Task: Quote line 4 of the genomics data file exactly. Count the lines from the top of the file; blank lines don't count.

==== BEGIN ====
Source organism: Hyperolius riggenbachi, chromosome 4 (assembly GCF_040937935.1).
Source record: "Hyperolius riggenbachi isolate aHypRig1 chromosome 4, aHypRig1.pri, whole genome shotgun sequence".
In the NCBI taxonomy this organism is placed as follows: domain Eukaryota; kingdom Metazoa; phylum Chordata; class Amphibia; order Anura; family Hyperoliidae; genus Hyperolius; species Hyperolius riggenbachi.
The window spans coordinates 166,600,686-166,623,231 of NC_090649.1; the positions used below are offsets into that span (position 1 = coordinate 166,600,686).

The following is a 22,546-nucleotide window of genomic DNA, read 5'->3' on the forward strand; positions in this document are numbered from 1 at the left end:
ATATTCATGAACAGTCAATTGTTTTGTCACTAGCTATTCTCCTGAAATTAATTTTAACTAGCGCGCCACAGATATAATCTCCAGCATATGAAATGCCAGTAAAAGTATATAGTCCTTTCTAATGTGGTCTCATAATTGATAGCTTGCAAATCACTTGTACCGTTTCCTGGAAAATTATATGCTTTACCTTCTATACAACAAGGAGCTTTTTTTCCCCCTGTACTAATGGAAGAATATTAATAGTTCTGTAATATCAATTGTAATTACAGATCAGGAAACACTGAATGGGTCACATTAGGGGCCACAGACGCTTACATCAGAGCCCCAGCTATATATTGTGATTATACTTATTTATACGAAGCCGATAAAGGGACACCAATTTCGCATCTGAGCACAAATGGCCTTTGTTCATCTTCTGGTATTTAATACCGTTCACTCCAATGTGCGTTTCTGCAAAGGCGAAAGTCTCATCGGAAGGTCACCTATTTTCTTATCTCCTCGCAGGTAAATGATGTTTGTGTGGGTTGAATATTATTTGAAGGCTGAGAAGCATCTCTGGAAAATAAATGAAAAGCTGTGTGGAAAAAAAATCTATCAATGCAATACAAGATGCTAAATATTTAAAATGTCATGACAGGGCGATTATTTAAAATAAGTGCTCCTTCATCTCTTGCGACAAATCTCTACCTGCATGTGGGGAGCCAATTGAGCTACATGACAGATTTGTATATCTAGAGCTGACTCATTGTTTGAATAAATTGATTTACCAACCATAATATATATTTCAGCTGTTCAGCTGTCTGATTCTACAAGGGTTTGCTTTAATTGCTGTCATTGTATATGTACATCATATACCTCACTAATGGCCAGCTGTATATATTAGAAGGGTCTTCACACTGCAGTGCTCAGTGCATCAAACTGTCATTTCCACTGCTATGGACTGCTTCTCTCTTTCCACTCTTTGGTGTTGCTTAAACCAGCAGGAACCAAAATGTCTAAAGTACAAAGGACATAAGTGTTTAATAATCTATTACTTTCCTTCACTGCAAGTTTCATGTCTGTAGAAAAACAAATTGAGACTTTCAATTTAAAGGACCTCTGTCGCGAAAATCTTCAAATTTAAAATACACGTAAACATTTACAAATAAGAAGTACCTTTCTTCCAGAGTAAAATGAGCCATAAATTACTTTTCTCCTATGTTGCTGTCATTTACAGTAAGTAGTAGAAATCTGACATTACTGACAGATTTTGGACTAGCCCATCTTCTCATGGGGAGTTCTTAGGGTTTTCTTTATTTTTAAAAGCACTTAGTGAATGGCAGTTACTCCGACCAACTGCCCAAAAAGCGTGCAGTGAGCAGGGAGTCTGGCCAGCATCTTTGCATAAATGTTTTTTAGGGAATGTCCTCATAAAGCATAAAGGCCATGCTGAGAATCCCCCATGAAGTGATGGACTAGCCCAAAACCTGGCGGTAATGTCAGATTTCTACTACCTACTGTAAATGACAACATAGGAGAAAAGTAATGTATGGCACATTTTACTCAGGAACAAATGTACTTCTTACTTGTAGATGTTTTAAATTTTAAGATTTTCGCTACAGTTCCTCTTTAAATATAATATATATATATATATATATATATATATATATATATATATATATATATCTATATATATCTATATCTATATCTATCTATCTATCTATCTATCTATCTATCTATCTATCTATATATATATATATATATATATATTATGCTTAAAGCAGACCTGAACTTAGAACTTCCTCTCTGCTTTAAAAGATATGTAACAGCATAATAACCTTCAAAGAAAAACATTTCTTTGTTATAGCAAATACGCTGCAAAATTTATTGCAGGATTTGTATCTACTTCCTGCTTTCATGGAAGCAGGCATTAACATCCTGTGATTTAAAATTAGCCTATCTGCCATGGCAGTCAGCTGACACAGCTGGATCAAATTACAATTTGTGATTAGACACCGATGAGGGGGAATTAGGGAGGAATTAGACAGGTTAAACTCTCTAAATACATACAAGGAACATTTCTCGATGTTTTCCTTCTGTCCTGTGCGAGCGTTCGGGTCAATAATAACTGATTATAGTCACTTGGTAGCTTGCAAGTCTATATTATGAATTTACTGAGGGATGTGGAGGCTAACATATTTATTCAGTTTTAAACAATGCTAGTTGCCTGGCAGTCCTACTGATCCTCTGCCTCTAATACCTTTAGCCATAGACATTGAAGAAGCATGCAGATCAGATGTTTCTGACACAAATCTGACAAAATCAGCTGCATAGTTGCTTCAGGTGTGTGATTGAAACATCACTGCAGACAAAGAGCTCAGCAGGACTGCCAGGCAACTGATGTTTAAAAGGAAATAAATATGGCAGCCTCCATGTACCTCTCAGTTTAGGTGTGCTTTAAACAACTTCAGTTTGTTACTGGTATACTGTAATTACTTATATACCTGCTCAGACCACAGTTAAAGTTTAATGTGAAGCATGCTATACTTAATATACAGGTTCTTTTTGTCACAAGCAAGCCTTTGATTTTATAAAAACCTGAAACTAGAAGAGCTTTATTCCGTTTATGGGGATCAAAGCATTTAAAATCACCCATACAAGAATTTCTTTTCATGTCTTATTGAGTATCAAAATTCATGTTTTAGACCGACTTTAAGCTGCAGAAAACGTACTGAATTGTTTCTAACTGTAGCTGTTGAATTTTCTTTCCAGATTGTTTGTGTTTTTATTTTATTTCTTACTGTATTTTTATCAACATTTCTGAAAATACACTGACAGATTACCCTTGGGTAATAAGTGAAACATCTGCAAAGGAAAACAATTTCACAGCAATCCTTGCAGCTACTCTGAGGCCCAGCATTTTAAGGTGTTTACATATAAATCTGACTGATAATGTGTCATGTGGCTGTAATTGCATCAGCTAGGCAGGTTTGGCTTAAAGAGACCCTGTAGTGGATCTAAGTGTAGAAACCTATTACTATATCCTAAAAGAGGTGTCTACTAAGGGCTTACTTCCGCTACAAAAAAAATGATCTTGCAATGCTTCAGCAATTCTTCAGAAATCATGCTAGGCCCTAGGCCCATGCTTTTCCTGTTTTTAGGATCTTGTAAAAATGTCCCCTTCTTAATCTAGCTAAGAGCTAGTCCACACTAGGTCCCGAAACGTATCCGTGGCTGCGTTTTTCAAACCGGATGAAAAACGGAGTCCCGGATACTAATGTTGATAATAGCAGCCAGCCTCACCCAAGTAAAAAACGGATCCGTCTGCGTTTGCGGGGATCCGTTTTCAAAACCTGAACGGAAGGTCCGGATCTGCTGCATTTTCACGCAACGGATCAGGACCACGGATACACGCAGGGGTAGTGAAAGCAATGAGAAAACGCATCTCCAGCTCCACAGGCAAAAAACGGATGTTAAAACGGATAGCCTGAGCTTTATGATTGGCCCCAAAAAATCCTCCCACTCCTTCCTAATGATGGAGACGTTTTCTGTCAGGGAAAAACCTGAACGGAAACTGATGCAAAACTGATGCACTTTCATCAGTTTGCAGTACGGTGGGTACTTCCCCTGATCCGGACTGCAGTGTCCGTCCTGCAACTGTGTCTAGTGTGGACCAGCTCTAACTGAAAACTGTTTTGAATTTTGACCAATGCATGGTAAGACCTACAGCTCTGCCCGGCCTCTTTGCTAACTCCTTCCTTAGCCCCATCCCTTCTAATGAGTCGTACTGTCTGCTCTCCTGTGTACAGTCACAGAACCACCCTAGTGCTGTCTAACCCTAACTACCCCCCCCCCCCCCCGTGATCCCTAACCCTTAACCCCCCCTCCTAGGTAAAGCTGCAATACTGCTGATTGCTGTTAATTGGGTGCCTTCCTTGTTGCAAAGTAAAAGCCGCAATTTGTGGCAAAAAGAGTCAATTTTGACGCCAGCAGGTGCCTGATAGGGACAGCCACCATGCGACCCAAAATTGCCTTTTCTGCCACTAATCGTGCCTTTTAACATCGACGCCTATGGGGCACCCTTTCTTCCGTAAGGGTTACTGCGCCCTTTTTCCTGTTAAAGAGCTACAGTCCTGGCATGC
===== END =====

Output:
The window spans coordinates 166,600,686-166,623,231 of NC_090649.1; the positions used below are offsets into that span (position 1 = coordinate 166,600,686).